Friday, June 9th, 2017
In this post, we will learn about logical reasoning concepts on selection and group formation that is frequently asked in CAT exam. This topic generally deals with the selection of a team of say ‘r’ members from ‘n’ (n>r) available for selection or it can be the selection of committee of certain number of members. Certain number of constraints drives this selection. In order to understand these constrains and the implicit details related to them, let us start the discussion with an example.
Question: Among five students of group I – A, B, C, D, E and six students of group II – U, V, W, X, Y, Z, a team of five students is selected such that it consists exactly three students from group II. It is also known that:
Find the total number of such teams possible.
Approach to solve:
Let us take each condition one by one and try to get the obvious and hidden details about each information available.
‘If and Only If’ is the most important sentence out of as it implies that either select both or none, thus making them a pair.
Checking all the possibilities let us try to make all the possible teams.
Where to start:
There can be a number of ways to start the puzzle. Three of the easiest approaches are:
Group I has 5 members and we need to select 2 members from group I so total possible cases can be 5C2 = 10. There is a possibility that not all of the 10 cases will result in a team and we have to solve individually for all 10 cases. For instance, we select B and C as two members from group I but from condition 3 we know that at least one among A, D or E (all three belongs to group 1) would be in the team thus making this case useless.
Selecting three from a group of 6 is 6C3 = 20. Solving 20 cases would be even more time consuming.
We know that among A, D, E and Y, exactly two will be in the team. Number of possible cases are six as already discussed before. Solving 6 cases would definitely be less time consuming than other approaches. In addition, since we already abiding to one of the conditions so now we need to check for only five remaining conditions.
Let us start making teams by selecting two members as per condition 3.
2. Next we select A and E from A. D. E and Y. A and E belong to group I and so we need three more from group II. X will be one of them (condition 5). Now, since E is in the team either one of U or W can be in the team (condition 4). Y and Z cannot be in the team because of the reason explained in previous point. Therefore, we have two options. U and V or W and V.
3. Now, we select A and Y. A belongs to group I and Y belongs to group II. We need one more member from group I and two more from group II. From group I, we can select B or C (D or E cannot be selected because of condition 3).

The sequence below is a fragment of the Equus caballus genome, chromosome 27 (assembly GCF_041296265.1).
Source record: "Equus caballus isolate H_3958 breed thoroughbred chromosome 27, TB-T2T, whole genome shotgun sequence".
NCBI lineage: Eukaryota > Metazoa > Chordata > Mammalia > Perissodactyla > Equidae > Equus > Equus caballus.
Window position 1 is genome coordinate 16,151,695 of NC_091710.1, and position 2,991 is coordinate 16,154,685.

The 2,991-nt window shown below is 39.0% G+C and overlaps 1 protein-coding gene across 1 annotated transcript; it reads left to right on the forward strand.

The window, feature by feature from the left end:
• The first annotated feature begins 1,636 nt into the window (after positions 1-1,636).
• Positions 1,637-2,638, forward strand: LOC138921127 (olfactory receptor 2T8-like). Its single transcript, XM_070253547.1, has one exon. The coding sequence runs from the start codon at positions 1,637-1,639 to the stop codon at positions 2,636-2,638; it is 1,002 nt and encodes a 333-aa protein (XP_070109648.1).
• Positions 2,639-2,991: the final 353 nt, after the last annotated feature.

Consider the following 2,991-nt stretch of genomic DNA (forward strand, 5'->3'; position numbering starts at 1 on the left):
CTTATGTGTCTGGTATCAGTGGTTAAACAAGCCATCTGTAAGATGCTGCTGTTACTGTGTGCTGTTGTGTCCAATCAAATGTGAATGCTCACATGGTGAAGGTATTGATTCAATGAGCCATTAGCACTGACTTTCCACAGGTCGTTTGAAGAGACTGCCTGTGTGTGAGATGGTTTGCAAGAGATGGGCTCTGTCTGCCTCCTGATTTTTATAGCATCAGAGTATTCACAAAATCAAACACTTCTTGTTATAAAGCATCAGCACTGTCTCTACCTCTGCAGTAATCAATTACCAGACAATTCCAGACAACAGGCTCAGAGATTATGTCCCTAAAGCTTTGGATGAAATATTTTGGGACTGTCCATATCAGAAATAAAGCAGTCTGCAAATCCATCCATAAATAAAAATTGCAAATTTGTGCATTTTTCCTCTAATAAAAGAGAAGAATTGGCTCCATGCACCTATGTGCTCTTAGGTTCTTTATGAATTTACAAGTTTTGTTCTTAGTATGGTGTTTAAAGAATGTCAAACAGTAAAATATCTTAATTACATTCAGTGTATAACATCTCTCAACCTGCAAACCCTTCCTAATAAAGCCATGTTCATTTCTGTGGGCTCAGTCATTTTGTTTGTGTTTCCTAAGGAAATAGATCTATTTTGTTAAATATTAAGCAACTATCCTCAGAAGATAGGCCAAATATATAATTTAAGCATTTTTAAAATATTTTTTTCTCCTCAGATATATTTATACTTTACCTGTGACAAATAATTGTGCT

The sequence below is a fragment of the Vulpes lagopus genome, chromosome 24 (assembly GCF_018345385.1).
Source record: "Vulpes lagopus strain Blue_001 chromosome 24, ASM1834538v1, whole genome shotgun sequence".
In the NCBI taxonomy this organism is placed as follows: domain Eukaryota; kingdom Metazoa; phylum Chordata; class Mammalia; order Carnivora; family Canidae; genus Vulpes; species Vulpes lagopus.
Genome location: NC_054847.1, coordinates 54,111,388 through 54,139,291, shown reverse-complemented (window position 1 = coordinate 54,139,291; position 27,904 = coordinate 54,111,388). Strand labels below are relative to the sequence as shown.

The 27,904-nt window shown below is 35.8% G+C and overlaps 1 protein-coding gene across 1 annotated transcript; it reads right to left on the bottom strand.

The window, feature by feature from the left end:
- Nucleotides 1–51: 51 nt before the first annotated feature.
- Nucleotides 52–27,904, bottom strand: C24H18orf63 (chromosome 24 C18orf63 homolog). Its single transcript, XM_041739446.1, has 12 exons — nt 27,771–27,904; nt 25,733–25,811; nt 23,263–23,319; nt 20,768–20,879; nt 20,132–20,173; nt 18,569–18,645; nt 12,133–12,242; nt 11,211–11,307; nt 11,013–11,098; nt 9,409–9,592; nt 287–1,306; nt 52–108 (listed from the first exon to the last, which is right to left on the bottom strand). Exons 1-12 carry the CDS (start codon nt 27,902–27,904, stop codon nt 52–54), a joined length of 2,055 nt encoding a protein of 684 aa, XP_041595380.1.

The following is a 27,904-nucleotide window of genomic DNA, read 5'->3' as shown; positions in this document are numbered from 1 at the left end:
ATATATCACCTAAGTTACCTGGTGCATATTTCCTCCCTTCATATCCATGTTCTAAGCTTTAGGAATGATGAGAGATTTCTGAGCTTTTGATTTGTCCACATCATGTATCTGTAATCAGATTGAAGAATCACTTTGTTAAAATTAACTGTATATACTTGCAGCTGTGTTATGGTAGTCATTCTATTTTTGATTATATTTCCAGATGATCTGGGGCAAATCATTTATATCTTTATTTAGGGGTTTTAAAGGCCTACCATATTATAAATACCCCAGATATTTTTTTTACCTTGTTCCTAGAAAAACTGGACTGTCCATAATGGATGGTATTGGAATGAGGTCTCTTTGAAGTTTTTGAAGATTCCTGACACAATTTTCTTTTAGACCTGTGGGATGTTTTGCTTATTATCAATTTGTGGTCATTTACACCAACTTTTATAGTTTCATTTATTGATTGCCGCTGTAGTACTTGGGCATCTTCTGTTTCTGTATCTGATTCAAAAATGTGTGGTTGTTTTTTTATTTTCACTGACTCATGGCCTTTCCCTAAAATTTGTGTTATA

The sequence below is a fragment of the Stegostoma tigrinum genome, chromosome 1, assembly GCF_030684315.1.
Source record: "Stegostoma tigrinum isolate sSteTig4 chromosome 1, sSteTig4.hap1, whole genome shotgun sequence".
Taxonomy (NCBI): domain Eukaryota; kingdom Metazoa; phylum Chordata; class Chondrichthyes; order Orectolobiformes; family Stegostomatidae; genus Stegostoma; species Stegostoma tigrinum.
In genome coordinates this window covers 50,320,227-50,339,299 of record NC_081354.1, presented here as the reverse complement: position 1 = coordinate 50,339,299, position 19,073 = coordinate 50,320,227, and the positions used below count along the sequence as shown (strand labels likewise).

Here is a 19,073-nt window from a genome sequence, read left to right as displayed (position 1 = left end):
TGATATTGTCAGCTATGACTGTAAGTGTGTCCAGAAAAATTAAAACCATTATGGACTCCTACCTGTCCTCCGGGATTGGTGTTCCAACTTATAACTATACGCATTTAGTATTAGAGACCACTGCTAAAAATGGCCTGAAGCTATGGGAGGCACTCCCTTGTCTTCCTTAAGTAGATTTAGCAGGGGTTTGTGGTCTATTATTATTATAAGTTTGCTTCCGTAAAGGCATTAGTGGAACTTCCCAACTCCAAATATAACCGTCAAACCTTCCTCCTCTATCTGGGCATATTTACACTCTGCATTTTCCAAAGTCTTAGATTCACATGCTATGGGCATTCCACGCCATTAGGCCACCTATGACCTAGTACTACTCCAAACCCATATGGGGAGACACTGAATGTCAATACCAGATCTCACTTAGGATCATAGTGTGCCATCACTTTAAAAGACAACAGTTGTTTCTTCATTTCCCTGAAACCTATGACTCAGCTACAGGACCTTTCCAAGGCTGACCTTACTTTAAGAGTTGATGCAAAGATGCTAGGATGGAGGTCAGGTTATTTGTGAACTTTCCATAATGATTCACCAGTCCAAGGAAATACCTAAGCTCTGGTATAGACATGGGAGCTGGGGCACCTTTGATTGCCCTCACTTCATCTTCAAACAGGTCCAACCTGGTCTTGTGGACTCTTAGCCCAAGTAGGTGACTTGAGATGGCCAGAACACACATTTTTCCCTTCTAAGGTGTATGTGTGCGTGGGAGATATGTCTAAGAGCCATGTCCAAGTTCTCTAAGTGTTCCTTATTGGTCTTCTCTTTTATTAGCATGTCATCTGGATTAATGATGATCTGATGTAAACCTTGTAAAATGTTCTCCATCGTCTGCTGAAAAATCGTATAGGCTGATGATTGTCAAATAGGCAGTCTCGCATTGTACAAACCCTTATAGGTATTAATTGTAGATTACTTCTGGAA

With B, we cannot have either U or V in the team (condition 2) and since A is in the team, X has to be in the team. Without C, Z cannot be in the team. The only option left is W.
With C, Z will also be in the team (condition 6). Thus, all 5 are selected and no more case possible.
4. Next we select D and E. Both are from group I, leaving space for 3 group II members. Condition 4 allows only one among U or W because E is in the team. Again, Y and Z cannot be in the team (explained earlier). Thus, the only option left is with V and X.
Note that X can be in the team even if A is not in the team.
5. Next, we select D and Y. D is from group I and Y from group II. One more from group I can be B or C. Similar to the third case when we selected A and Y but here we are not restricted to the selection of X alone as there is no A. X will be in some of the teams but not in all teams. With C in the team, Z will also be in the team but V cannot be in the team (condition 1). With B in the team, neither U nor V can be in the team so we should select X and W.
6. Last case is with E and Y selection. With E in the team, either U or W can be in the team. From group I we can select either B or C. Rest of the case is similar to the last case.
Did we miss any case? No. How can we be so sure? Because we discussed all the 6 cases coming out of condition number 3. Any team would include exactly two among A, D, E, Y and we made a case for all possible combinations. This is a much better practice, as it would avoid any confusion related to number of cases possible. We should always check subcases for further combinations with each member one by one. Following a flow diagram surely helps in determining the combinations with given restrictions. When there is no such condition which gives us any concrete information related to number of cases, we should go with the approach involving least number of cases.
You can also see